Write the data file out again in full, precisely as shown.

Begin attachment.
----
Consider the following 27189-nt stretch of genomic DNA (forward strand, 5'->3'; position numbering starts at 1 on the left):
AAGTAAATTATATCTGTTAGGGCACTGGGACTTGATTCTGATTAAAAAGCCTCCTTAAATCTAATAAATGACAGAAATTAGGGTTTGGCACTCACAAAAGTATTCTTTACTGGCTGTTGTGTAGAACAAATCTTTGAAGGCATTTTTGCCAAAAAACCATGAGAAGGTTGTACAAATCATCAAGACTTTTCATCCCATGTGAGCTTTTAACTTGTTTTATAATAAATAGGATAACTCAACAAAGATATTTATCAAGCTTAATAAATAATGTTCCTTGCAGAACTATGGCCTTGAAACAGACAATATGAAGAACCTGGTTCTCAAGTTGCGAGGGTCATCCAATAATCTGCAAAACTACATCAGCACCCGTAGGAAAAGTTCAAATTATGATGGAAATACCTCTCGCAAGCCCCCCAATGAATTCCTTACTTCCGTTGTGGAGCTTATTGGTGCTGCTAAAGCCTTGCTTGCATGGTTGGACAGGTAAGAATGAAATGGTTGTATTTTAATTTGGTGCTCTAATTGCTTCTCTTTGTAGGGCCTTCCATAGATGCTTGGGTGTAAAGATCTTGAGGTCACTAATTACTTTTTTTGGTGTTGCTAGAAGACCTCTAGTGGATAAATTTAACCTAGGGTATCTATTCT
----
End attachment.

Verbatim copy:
Consider the following 27189-nt stretch of genomic DNA (forward strand, 5'->3'; position numbering starts at 1 on the left):
AAGTAAATTATATCTGTTAGGGCACTGGGACTTGATTCTGATTAAAAAGCCTCCTTAAATCTAATAAATGACAGAAATTAGGGTTTGGCACTCACAAAAGTATTCTTTACTGGCTGTTGTGTAGAACAAATCTTTGAAGGCATTTTTGCCAAAAAACCATGAGAAGGTTGTACAAATCATCAAGACTTTTCATCCCATGTGAGCTTTTAACTTGTTTTATAATAAATAGGATAACTCAACAAAGATATTTATCAAGCTTAATAAATAATGTTCCTTGCAGAACTATGGCCTTGAAACAGACAATATGAAGAACCTGGTTCTCAAGTTGCGAGGGTCATCCAATAATCTGCAAAACTACATCAGCACCCGTAGGAAAAGTTCAAATTATGATGGAAATACCTCTCGCAAGCCCCCCAATGAATTCCTTACTTCCGTTGTGGAGCTTATTGGTGCTGCTAAAGCCTTGCTTGCATGGTTGGACAGGTAAGAATGAAATGGTTGTATTTTAATTTGGTGCTCTAATTGCTTCTCTTTGTAGGGCCTTCCATAGATGCTTGGGTGTAAAGATCTTGAGGTCACTAATTACTTTTTTTGGTGTTGCTAGAAGACCTCTAGTGGATAAATTTAACCTAGGGTATCTATTCT